The Death of JRPGs, and What I Think Will Become of Them.

I think the problem with JRPGs in general is that they've become irrelevant. They're no longer considered the kings of RPGs, and instead have been replaced with games that have rewritten the Role Playing formula and genre as a whole, while JRPGs slouch behind as they stay the course and continue pushing forward with their genre, when it's becoming extinct. Games like the Ultima series, KotOR, Oblivion, WoW, Mass Effect, etc. have become so familiar at this point that [the developers] don't want to stop with the trend that we're in right now. It's become an ingrain system; we can't really think of ways that we could improve on it.

JRPGs have always been a part of this niche culture, a cult-cul de sac that only a small portion of the gaming community will take part in. When developers/publishers try to stick to the hardcore audience—especially considering we're in an economic inflation, coped with mobile gaming hastily demolishing console gaming as a whole—they're left with an ultimatum: They either push forward with their plans and please the hardcore audience and make diminishing returns, or they go after a wider audience and are forced to dumb down the game to appeal to said audience and rake in huge profits, but you piss off your loyal fan base. And, unfortunately, we're stuck with the latter for the majority of games that we'll play.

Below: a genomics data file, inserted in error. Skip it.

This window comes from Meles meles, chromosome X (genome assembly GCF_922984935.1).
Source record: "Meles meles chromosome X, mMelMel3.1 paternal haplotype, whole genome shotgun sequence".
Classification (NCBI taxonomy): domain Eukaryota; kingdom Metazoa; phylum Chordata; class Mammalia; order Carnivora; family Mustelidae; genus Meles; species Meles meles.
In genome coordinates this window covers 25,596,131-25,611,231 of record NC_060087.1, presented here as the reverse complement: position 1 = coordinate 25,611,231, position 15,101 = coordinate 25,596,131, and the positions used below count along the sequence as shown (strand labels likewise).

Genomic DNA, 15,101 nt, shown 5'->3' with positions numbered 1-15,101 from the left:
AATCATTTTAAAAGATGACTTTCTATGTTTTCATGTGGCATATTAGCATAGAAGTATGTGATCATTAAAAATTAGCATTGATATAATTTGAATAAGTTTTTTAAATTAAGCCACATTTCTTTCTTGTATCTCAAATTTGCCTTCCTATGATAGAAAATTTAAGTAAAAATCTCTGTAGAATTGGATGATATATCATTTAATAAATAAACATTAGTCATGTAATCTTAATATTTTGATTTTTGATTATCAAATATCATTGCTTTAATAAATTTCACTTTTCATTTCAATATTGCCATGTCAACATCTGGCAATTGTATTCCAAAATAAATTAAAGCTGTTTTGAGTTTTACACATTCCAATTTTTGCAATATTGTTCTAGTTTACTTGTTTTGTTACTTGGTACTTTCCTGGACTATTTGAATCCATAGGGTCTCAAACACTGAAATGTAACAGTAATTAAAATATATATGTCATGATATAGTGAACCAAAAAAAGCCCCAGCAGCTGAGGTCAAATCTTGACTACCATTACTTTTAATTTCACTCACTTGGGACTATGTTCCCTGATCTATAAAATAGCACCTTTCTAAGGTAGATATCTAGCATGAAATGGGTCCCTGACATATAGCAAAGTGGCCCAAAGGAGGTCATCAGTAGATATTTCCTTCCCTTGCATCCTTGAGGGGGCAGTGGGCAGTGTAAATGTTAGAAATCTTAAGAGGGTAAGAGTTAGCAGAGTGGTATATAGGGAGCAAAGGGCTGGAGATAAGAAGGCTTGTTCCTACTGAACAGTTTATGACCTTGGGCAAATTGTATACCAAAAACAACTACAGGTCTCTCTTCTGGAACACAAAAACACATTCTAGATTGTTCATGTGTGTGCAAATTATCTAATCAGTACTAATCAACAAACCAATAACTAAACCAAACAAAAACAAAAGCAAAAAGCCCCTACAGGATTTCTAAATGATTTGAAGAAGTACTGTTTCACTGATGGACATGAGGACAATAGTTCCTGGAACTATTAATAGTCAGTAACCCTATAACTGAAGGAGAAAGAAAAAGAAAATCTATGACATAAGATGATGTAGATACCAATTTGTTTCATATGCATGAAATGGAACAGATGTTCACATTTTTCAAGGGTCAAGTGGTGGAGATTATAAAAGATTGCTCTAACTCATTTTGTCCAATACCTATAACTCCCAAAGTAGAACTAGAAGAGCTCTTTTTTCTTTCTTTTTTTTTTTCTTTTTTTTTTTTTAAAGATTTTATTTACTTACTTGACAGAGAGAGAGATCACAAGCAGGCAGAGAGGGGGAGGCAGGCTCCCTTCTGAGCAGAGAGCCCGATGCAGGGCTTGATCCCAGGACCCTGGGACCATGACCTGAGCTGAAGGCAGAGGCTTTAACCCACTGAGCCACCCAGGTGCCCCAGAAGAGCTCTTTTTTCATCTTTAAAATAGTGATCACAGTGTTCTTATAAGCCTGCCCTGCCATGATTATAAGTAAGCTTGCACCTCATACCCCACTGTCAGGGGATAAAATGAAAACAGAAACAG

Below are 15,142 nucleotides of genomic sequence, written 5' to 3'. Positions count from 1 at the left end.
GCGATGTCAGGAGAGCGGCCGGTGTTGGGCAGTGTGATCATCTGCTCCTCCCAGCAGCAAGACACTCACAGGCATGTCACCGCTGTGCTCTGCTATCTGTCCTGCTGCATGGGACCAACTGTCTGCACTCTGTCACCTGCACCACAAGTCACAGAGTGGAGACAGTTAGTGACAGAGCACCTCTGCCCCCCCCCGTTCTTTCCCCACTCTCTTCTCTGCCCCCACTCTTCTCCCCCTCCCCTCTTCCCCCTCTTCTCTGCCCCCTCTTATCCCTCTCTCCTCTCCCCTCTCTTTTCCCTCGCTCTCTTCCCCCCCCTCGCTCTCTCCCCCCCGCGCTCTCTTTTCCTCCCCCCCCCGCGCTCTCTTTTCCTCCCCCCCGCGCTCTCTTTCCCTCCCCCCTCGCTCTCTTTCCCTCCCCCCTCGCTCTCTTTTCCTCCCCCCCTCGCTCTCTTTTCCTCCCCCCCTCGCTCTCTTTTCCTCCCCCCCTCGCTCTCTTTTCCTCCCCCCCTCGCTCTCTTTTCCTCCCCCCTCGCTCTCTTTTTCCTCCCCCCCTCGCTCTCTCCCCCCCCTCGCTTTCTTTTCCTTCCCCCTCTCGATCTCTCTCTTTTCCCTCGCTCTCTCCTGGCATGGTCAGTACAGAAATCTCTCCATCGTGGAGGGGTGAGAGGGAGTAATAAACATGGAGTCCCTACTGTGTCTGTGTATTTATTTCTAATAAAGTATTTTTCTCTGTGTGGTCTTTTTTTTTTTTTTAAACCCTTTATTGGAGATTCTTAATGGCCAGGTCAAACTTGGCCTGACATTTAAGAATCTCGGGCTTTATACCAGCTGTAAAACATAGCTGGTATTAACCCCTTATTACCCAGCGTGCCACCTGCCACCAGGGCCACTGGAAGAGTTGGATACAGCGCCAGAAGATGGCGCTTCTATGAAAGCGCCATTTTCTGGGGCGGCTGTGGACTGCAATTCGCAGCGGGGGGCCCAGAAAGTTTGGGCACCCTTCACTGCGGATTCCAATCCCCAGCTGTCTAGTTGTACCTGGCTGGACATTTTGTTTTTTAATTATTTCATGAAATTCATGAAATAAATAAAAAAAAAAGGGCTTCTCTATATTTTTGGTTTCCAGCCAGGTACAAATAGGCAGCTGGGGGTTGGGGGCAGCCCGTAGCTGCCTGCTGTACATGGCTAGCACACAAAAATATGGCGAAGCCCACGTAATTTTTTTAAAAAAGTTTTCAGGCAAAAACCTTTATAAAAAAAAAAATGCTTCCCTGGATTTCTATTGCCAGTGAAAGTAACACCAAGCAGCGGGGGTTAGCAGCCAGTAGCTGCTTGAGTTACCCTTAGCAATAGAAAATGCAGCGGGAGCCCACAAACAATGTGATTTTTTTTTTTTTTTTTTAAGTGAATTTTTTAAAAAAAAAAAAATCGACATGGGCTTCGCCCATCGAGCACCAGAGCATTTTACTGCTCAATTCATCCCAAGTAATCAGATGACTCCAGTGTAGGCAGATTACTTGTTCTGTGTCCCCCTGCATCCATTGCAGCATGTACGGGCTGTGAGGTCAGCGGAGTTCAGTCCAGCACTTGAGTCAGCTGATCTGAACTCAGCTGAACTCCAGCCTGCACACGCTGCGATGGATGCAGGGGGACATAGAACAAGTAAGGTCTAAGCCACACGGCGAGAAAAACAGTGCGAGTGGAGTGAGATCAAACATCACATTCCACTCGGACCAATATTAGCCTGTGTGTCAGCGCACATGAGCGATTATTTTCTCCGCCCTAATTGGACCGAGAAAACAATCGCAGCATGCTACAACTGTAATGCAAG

Since I'm on the discussion of JRPGs in general, let me use an example of what's happening: Final Fantasy, XIII to be specific. This was being developed back in 2004 (assuming the wiki page is telling the truth). During the development of XIII, all these amazing games were being made—and eventually released—with critical praise for the innovation they've made. Games like Oblivion (and its expansions Knights of the Nine and The Shivering Isles), Mass Effect 1 & 2, GTA IV, Borderlands, Demon's Souls, etc. were all spitting on the faces of JRPGs for their level of creativity and, the biggest one of all, exploration. With three-dimensional graphics becoming the new norm for level and character design, they were the first to push the envelope with exploration by allowing the player to go where ever they wanted to go, never constrained by loading screens that appeared every time you had to "transition" to another part of the "world".

Fast forward to 2010. Final Fantasy XIII releases. It's a linear game focused on story telling. It's the same as the older games, albeit the linearity is more or less over-zealous. There's no exploration, no side quests (until you reach Chapter 11), the combat is a game of mash A/X on either Auto-Battle or doing the same for Abilities like a kid with Tourette Syndrome holding a strobe light in their face while they suffer from an Epileptic seizure, and the story has no branching trees that allow the player to carve their o